The universe is expanding faster than previously thought, and scientists are at a loss to explain it.
New data from the Hubble Space Telescope has measured the speed of the universe's expansion to a greater level of accuracy than ever before, and it's between 5 and 9 percent speedier than expected.
"A funny universe just got funnier," says astrophysicist Dr Brad Tucker of the Australian National University, which was involved in the research.
Since the Big Bang, the universe has not just gotten bigger -- the speed of its growth has accelerated.
"We thought we were close to understanding dark energy, but now we know we don't know the answer at all. There's a lot of work to do."
Dark energy is believed to make up 70 percent of the universe and dark matter 25 percent, while normal matter and energy -- the kind we can see and detect -- is only 5 percent.
Dark matter and energy have never been directly observed -- they don't interact with normal matter, except through gravity. But without them the universe's increasing rate of expansion doesn't make sense -- the laws of physics just don't add up.
Brad Tucker (Stuart Hay, ANU)
Astronomers used Hubble to measure 2700 stars and supernovae over two-and-a-half years, measuring the speed of the universe's expansion to an accuracy of 2.4 percent.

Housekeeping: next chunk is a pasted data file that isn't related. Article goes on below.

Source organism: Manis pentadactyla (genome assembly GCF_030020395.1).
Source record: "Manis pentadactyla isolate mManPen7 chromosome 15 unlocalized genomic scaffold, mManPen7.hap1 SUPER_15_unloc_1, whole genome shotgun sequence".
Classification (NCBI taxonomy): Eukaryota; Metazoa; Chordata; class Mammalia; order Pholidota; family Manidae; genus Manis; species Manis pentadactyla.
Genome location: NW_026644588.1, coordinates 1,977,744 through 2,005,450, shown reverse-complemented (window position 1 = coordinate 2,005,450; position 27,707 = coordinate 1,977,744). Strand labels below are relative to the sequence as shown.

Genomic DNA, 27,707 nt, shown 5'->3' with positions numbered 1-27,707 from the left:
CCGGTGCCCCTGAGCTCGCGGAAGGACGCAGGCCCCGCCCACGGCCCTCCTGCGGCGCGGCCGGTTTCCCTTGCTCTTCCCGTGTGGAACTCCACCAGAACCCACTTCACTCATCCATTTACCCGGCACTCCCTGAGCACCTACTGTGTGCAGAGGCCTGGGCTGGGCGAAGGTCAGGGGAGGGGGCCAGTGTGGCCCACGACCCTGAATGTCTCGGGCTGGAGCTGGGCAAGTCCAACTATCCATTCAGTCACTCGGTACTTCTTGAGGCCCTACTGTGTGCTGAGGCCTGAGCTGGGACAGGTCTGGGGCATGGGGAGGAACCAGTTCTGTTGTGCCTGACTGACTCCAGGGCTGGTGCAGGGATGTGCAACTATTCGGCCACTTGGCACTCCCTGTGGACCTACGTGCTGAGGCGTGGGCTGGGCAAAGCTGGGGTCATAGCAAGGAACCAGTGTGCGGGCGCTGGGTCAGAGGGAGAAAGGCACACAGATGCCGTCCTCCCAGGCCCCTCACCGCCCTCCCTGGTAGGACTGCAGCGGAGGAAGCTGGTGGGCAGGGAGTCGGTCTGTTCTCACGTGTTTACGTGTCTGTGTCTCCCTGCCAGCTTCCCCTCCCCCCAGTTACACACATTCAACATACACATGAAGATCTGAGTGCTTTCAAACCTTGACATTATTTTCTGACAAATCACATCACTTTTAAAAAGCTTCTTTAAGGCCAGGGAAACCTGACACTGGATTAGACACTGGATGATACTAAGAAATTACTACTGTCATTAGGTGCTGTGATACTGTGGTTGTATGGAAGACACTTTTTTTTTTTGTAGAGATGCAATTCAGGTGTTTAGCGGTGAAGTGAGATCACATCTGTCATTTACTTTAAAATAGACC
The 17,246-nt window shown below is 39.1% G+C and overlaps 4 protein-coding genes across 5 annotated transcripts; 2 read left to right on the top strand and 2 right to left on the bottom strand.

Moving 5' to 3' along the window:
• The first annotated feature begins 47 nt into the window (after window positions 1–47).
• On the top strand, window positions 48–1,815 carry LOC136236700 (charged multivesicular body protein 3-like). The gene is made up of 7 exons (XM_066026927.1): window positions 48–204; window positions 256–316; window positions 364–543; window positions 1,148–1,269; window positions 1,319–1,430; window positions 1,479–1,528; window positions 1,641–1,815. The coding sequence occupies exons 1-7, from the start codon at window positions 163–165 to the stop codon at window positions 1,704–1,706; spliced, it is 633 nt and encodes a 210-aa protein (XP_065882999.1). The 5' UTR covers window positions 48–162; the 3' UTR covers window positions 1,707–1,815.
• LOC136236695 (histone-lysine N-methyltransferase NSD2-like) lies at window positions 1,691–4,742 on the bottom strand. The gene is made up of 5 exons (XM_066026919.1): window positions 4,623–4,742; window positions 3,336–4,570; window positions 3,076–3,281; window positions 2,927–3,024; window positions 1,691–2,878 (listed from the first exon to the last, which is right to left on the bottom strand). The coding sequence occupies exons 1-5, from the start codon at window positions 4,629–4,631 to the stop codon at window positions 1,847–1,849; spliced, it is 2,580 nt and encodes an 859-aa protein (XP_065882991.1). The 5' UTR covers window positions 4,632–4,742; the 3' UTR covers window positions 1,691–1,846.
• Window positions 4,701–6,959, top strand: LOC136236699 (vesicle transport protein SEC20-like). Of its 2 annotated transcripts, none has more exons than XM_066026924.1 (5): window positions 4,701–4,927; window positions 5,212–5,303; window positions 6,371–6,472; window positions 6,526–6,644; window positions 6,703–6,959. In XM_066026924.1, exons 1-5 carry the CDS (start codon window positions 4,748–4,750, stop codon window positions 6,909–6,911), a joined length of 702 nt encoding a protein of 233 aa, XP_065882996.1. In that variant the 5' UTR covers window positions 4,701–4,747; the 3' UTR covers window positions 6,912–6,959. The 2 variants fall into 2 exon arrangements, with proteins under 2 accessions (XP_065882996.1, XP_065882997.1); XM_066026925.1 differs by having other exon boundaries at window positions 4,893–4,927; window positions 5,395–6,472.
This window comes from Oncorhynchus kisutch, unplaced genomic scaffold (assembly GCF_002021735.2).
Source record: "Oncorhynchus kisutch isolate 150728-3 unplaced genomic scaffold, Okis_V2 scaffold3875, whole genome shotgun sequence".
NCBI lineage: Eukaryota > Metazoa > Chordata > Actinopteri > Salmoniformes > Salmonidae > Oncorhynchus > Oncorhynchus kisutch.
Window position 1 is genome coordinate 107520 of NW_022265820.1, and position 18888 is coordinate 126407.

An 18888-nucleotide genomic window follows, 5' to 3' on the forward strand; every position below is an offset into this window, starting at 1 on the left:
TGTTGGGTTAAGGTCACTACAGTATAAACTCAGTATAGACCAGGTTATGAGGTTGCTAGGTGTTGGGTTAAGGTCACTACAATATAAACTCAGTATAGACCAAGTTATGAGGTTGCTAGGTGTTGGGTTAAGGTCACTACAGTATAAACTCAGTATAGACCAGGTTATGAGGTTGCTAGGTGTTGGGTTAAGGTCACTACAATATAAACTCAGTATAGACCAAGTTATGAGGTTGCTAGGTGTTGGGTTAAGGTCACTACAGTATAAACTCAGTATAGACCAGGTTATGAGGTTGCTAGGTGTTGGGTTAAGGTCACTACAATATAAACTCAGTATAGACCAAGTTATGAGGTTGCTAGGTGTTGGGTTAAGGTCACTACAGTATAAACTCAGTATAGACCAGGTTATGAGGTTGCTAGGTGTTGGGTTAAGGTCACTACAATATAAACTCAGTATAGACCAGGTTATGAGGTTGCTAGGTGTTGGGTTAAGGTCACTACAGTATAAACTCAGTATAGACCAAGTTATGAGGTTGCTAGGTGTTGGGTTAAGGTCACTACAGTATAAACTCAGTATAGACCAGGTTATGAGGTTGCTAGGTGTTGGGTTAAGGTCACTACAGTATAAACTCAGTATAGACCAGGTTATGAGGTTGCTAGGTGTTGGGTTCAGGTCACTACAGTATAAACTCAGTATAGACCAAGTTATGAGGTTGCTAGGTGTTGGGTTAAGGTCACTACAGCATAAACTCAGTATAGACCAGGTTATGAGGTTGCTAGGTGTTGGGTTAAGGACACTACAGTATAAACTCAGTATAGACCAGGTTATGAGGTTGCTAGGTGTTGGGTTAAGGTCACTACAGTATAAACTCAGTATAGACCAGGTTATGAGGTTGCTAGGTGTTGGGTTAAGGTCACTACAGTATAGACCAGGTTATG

It means that despite being 13.8 billion years old, distances between cosmic objects will double in only 9.8 billion.
But the new, higher speed means what little scientists know about dark energy and matter just got relatively smaller.
"If this discrepancy holds up, it appears we may not have the right understanding," says study leader Adam Riess of the Space Telescope Science Institute.
So what could be behind it? Scientists have a few theories:
"Future studies using different techniques will hopefully shed light on exactly what is going on," says Dr Tucker.
The universe's accelerating expansion was only discovered in 1998. Before then, most thought it expansion was slowing down, and would perhaps one day even collapse in a 'big crunch'.
That could still happen, since it seems scientists have a lot to learn about dark energy.